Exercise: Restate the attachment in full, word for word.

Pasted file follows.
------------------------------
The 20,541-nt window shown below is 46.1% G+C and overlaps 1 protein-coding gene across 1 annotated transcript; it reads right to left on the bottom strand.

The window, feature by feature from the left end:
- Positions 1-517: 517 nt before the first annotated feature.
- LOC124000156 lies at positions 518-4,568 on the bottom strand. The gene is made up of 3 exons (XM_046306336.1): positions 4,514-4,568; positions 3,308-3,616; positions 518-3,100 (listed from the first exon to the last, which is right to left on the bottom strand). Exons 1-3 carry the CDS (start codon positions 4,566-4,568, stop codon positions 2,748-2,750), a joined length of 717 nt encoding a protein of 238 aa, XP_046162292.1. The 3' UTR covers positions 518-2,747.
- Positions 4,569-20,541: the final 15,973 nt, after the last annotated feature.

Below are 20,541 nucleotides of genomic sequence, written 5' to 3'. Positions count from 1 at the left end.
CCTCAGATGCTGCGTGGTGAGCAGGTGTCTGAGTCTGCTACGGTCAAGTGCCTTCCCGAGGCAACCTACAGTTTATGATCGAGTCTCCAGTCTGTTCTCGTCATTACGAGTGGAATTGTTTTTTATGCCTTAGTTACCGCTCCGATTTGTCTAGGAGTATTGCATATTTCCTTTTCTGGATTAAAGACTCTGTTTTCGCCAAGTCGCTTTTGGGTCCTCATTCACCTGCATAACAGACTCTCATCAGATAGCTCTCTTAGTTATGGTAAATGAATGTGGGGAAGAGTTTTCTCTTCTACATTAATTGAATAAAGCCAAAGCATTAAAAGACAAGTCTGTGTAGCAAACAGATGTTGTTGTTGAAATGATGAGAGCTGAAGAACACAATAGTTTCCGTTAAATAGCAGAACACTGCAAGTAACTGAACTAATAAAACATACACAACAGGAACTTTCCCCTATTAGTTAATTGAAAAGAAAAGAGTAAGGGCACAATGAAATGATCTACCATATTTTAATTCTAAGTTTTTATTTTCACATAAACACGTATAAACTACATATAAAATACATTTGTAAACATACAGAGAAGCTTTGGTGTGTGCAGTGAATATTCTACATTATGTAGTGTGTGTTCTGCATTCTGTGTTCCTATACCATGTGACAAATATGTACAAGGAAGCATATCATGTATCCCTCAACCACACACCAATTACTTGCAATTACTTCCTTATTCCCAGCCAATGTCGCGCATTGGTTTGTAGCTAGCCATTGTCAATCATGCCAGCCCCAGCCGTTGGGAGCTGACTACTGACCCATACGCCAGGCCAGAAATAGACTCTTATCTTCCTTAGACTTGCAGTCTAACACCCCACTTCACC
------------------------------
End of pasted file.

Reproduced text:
The 20,541-nt window shown below is 46.1% G+C and overlaps 1 protein-coding gene across 1 annotated transcript; it reads right to left on the bottom strand.

The window, feature by feature from the left end:
- Positions 1-517: 517 nt before the first annotated feature.
- LOC124000156 lies at positions 518-4,568 on the bottom strand. The gene is made up of 3 exons (XM_046306336.1): positions 4,514-4,568; positions 3,308-3,616; positions 518-3,100 (listed from the first exon to the last, which is right to left on the bottom strand). Exons 1-3 carry the CDS (start codon positions 4,566-4,568, stop codon positions 2,748-2,750), a joined length of 717 nt encoding a protein of 238 aa, XP_046162292.1. The 3' UTR covers positions 518-2,747.
- Positions 4,569-20,541: the final 15,973 nt, after the last annotated feature.

Below are 20,541 nucleotides of genomic sequence, written 5' to 3'. Positions count from 1 at the left end.
CCTCAGATGCTGCGTGGTGAGCAGGTGTCTGAGTCTGCTACGGTCAAGTGCCTTCCCGAGGCAACCTACAGTTTATGATCGAGTCTCCAGTCTGTTCTCGTCATTACGAGTGGAATTGTTTTTTATGCCTTAGTTACCGCTCCGATTTGTCTAGGAGTATTGCATATTTCCTTTTCTGGATTAAAGACTCTGTTTTCGCCAAGTCGCTTTTGGGTCCTCATTCACCTGCATAACAGACTCTCATCAGATAGCTCTCTTAGTTATGGTAAATGAATGTGGGGAAGAGTTTTCTCTTCTACATTAATTGAATAAAGCCAAAGCATTAAAAGACAAGTCTGTGTAGCAAACAGATGTTGTTGTTGAAATGATGAGAGCTGAAGAACACAATAGTTTCCGTTAAATAGCAGAACACTGCAAGTAACTGAACTAATAAAACATACACAACAGGAACTTTCCCCTATTAGTTAATTGAAAAGAAAAGAGTAAGGGCACAATGAAATGATCTACCATATTTTAATTCTAAGTTTTTATTTTCACATAAACACGTATAAACTACATATAAAATACATTTGTAAACATACAGAGAAGCTTTGGTGTGTGCAGTGAATATTCTACATTATGTAGTGTGTGTTCTGCATTCTGTGTTCCTATACCATGTGACAAATATGTACAAGGAAGCATATCATGTATCCCTCAACCACACACCAATTACTTGCAATTACTTCCTTATTCCCAGCCAATGTCGCGCATTGGTTTGTAGCTAGCCATTGTCAATCATGCCAGCCCCAGCCGTTGGGAGCTGACTACTGACCCATACGCCAGGCCAGAAATAGACTCTTATCTTCCTTAGACTTGCAGTCTAACACCCCACTTCACC